Common Cents logo

Follow Mark on Twitter

Ilise Benun's Marketing Mentor Site

NPPA Independent Photographers Toolkit

Advertising Photographers of America Business Manual

Common Cents Column On The Cost of Doing Business

Small Business Administration

NPPA Online Discussion Group Instructions

Portions of this column were originally written for the February 2008 edition of News Photographer Magazine.

Mark Loundy is a media producer and consultant based in San Jose, California. Full bio.

The opinions in this article are those of the author alone and do not necessarily represent the official views of the National Press Photographers Association.

February 2008, Volume 65
By Mark Loundy

"Inequality of knowledge is the key to a sale."

— Deil O. Gustafson, real estate executive

Getty Images' management has thrown in the towel. Admitting that they cannot operate the company in the best interests of its shareholders, they have put the company up for sale.

On the BlockThe company's financial woes have been stacking up. The stock price is at a five-year low and down about 75% from its all-time high in 2006. Getty arrived late in the low-end image segment and the competition is formidable. Even in the spot-news area, the company is finding it difficult to compete against cell phone images from amateur shooters.

Getty has retained investment banker Goldman Sachs to shop the company around for a potential asking price of $1.5 billion.

The scary part is that the most likely buyers of the troubled imaging giant are not photo companies, but financial companies. Kohlberg Kravis Roberts is currently mentioned most often. If Kohlberg is the eventual buyer, their modis operendi is to finance their acquisitions with junk bonds leaving the target company heavily laden in debt. This creates enormous pressure for immediate profits.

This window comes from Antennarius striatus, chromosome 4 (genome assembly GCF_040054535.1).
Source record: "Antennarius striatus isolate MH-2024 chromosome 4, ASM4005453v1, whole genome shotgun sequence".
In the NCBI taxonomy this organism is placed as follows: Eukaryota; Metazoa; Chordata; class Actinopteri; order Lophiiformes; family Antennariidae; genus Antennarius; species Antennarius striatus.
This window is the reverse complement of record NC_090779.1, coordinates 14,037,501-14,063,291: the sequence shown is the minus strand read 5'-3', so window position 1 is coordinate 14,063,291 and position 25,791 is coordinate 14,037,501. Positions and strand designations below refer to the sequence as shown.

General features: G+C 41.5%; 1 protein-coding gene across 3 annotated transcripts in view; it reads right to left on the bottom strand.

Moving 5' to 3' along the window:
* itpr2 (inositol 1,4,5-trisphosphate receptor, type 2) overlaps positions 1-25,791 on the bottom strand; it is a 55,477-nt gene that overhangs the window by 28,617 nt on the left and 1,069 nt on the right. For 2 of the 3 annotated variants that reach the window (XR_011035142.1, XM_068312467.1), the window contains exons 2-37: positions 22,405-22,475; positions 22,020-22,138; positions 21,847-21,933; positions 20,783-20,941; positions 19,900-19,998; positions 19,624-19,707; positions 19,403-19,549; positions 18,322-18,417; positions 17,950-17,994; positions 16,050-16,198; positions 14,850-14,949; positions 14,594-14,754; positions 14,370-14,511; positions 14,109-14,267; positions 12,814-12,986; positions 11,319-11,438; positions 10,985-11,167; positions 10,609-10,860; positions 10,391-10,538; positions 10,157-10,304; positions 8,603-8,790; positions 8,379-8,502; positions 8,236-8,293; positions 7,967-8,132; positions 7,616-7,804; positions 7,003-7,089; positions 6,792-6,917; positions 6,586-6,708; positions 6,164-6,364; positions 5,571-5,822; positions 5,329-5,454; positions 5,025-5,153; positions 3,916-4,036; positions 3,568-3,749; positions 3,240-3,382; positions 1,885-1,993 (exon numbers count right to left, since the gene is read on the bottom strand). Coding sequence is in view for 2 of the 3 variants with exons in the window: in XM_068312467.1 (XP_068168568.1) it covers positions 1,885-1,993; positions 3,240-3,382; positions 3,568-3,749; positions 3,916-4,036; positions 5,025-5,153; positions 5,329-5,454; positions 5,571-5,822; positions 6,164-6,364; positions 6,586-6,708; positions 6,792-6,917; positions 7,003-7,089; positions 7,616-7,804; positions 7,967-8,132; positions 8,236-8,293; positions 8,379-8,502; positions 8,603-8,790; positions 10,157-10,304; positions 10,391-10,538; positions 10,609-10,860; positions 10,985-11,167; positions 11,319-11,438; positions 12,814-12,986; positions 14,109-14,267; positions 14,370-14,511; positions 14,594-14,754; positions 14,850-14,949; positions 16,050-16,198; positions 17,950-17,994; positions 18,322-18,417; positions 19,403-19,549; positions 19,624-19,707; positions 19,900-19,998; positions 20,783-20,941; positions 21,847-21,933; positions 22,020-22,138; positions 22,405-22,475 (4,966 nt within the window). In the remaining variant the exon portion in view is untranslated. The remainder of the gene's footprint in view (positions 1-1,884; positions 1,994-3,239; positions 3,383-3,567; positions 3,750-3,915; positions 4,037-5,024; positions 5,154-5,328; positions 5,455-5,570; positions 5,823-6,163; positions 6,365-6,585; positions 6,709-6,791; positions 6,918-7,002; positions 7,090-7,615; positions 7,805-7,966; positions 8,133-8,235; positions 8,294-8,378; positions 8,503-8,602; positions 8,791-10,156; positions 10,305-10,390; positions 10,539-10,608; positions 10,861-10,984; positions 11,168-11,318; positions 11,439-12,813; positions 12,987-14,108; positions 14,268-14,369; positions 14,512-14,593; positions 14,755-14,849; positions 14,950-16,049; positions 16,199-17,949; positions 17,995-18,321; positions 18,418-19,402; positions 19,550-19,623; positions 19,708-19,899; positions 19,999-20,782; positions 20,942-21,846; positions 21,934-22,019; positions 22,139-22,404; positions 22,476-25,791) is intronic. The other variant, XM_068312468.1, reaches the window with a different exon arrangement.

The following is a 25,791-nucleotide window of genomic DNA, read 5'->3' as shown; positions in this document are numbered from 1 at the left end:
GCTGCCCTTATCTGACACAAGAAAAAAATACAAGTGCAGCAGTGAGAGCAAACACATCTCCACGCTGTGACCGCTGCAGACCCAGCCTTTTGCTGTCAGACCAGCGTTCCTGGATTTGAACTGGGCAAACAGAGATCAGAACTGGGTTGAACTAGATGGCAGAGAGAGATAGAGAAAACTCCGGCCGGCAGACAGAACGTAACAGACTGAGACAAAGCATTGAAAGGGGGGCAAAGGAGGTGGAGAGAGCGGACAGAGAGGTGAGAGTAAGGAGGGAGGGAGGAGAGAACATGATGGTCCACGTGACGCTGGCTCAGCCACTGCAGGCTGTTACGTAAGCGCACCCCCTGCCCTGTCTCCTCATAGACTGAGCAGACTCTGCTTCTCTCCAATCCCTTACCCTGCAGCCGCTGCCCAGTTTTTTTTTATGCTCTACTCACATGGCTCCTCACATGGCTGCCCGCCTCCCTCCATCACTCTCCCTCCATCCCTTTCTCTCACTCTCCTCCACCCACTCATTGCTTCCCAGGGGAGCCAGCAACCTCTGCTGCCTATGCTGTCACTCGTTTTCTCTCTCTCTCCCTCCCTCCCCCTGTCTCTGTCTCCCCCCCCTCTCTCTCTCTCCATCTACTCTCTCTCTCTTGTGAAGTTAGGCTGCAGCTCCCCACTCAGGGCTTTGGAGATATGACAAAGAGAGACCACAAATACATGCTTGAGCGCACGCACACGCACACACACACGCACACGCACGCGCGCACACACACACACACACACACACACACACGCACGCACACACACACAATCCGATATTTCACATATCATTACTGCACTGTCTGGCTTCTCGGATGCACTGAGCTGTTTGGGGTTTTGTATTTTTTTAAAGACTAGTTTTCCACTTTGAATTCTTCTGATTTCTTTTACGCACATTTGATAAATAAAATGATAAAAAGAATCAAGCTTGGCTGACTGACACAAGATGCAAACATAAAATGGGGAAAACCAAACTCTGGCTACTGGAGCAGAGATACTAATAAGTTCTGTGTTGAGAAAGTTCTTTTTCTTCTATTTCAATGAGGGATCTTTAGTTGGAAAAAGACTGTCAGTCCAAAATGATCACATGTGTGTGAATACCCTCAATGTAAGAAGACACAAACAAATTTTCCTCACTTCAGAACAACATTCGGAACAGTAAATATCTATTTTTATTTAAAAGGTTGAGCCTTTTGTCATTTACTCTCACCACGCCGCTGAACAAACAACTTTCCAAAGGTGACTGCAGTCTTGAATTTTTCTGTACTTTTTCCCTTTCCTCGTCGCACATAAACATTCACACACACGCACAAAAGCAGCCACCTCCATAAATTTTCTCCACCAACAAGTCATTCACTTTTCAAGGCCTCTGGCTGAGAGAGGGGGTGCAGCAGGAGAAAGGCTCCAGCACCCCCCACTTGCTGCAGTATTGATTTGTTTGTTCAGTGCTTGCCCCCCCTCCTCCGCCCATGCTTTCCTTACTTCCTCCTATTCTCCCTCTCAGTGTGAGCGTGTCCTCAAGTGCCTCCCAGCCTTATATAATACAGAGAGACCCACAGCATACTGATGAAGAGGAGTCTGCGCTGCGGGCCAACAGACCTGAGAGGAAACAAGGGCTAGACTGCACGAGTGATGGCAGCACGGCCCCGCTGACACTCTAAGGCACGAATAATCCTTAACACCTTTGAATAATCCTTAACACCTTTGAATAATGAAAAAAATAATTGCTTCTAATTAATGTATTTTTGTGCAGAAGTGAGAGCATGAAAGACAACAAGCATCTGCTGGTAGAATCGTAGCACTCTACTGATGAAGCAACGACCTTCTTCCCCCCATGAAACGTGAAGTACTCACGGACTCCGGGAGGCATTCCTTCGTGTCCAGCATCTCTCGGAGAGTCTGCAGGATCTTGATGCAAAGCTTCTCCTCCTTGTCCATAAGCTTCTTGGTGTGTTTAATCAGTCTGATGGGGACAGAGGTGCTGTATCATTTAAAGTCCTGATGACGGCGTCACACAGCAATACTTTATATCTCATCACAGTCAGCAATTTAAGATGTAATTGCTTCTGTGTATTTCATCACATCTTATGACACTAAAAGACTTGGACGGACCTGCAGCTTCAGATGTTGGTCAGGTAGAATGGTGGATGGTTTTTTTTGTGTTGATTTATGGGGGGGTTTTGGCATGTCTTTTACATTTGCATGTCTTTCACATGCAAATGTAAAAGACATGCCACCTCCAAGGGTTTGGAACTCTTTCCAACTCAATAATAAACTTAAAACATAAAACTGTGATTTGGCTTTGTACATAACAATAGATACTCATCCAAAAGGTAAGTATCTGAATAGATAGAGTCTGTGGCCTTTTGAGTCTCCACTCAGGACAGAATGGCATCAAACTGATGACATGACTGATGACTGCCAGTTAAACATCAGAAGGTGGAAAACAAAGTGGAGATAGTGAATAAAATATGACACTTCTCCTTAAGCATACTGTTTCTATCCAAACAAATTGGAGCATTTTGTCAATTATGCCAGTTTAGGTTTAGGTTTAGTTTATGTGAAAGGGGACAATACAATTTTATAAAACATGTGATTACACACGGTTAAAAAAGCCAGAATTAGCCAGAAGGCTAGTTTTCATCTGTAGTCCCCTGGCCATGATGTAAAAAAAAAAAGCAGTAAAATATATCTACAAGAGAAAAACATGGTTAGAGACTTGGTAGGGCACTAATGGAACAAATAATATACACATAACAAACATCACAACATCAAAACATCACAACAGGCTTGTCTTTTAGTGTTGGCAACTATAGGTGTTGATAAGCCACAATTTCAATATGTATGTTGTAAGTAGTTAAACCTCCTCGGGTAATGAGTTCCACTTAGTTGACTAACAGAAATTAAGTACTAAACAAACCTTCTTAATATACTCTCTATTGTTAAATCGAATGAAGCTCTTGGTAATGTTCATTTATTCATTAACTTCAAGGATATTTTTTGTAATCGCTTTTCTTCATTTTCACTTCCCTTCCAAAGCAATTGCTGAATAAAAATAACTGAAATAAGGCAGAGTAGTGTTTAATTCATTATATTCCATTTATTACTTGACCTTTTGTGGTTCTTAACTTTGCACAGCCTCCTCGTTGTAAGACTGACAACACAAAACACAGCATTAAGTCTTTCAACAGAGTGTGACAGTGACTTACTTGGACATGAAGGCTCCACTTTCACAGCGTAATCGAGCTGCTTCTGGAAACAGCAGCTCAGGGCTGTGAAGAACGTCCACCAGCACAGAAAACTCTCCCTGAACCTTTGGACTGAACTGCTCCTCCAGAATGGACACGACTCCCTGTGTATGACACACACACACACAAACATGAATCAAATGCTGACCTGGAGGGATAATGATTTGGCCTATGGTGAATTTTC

Look for major cost cutting if Goldman doesn't find a buyer for Getty quickly. If they do find a buyer quickly, look for cost cutting anyway.

The Good
BulletAbsolutely no good this month.

The Bad's "Your Kiss" feature is yet another plea for reader-supplied content that includes an over killing we-get-all-rights-you-get-the-releases demand.
BulletBeware shooting any Foo Fighters concerts. They require photogs to sign agreement that limits the images to one specific use in a single publication. Worse, the photographer assigns ownership of the images to the Foo Fighters. "Foo" indeed, it should be "phooey."

The Ugly
BulletThe photographers who have no qualms in signing the Foo Fighters agreement as long as they get access and the "glory."
BulletFeel free to submit your images to Nat Geo's "Signspotting." Well not quite free. If they use your image, they will pay $50 in exchange for all rights, assurance that you have not altered the image and permission for them to alter it if they want to. Oh yes, if they sue anybody for copyright infringement of your image, they get to keep any proceeds from the suit.
BulletThe Times of London's contributor agreement not only grabs every imaginable usage right, but also takes control of the freelancer's future stock sales of images produced on assignment for The Times. If The Times licenses one of your images, they will pay you 50% of "net identifiable revenue" (which could potentially be zero.) If you get a request for the same image, you agree to refer your client to The Times syndication department. In the latter case, you will receive 60% of "net identifiable revenue" (which could potentially be zero.)
BulletApparently Lonely Planet Images has gone from being a low-end market to being utterly ridiculous. They are now soliciting photographers to shoot assignments on spec for a potential payment of $15 per image.

Please let me know of any particularly good, bad or ugly dealings that you have had with clients recently. I will use the client's name, but I won't use your name if you don't want me to. Anonymous submissions will not be considered. Please include contact information for yourself and for the client.

  • Marketing Mentor Ilise Benun points out yet another reason not to charge by the hour: As you get better at what you do, you do it more quickly and more efficiently. This makes your work more valuable to your clients. If you take less time, you will make less money, which makes no sense at all. That's why it can make much more sense to craft proposals on a per-project basis. If you do, continue to track your hours to aid in estimating fees for future projects.